[llvm-dev] RFC: LLVM Coroutine Representation, Round 2

Gor Nishanov via llvm-dev llvm-dev at lists.llvm.org
Mon Jul 11 06:47:09 PDT 2016

Hi all:

Thank you very much for the feedback during the first round! Special thanks to
Eli, Sanjoy, Hal and Chandler for their detailed public and private comments.
The model is simpler now and the intrinsics have nice symmetry to them:
coro.begin + coro.end, coro.alloc + coro.free. Compared to the previous RFC,
coro.fork is gone, coro.init and coro.start are collapsed into one coro.begin,
coro.suspend is three-way as opposed to two-way. coro.elide and coro.delete
renamed coro.alloc and coro.free.

All the changes implemented and tested. Full document, (nicely formatted by
github is at:


Below is a summary of a proposal to add coroutine support to LLVM.
The proposal is motivated primarily by the desire to support C++ Coroutines [1],
however the llvm representation is language neutral and can be used
to support coroutines in other languages as well.

Clang + llvm coroutines allows you to take this code:

  generator<int> range(int from, int to) {
     for(int i = from; i < to; ++n)
        co_yield i;
  int main() {
     int sum = 0;
     for (auto v: range(1,100))
        sum += v;
     return sum;

And translate it down to this:

  define i32 @main() #5 {
    ret i32 4950

You can also use coroutines in plain C, by calling the builtins mapping to the
intrinsics described by this proposal, so that your coroutine can look like:

    #include "Inputs/coro.h"
    void print(int v);

    void* f(int n) {

      while (n-- > 0) {


    // CHECK-LABEL: @main
    int main() {
      void* coro = f(4);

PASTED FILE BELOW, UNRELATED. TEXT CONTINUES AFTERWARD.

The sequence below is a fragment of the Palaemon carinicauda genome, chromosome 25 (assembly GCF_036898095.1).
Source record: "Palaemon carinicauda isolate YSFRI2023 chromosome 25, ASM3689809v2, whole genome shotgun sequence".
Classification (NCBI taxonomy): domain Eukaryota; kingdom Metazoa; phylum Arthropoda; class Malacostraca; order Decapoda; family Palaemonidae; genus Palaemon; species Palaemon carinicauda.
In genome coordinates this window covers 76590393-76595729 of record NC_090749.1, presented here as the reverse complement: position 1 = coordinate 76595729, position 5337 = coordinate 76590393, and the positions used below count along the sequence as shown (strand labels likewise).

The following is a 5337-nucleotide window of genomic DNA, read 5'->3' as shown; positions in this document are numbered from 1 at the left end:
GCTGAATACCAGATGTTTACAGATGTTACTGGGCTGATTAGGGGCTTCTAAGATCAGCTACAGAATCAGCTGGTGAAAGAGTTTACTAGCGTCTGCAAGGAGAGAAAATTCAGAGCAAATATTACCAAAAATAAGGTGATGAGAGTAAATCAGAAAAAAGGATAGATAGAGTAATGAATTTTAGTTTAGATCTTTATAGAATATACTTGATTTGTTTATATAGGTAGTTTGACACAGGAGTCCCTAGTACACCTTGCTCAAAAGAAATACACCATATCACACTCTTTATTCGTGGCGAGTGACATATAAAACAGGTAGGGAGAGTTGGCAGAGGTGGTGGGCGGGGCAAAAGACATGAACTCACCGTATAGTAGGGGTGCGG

I prototyped llvm changes to support this proposal and extended clang coroutine
implementation [2] to emit proposed intrinsics to smoke test the proposed
design. See "More Attention Required" in the doc/Coroutines.rst [4]for details
on what additional work is required beyond cleanup and bug fixes.

I would like to continue the discussion on the overall design, representation
and a roadmap to start upstreaming the changes with the intention to continue
the development in tree incrementally.

1) Get agreement on coroutine representation and overall direction (this mail).
  .. repeat 1) until happy <=== ARE ARE HERE
2) Get agreement on how coroutine transformation passes integrate into the
   optimizer pipeline.
  .. repeat 2) until happy
3) update IR/Intrinsics.td + doc/Coroutines.rst + doc/LangRef.rst
4) trickle in coroutine transformation passes + tests in digestible chunks.
5) get clang changes in (sometime after step 3).
6) fix bugs / remove limitations / add functionality to coroutine passes
 .. repeat 6) until happy

LLVM coroutines are functions that have one or more `suspend points`.
When a suspend point is reached, the execution of a coroutine is suspended and
control is returned back to its caller. A suspended coroutine can be resumed
to continue execution from the last suspend point or it can be destroyed.

In the following example, function `f` (which may or may not be a coroutine
itself) returns a handle to a suspended coroutine (**coroutine handle**) that is
used by `main` to resume the coroutine twice and then destroy it:

.. code-block:: llvm

  define i32 @main() {
    %hdl = call i8* @f(i32 4)
    call void @llvm.coro.resume(i8* %hdl)
    call void @llvm.coro.resume(i8* %hdl)
    call void @llvm.coro.destroy(i8* %hdl)
    ret i32 0

In addition to the stack frame which exists when a coroutine is executing,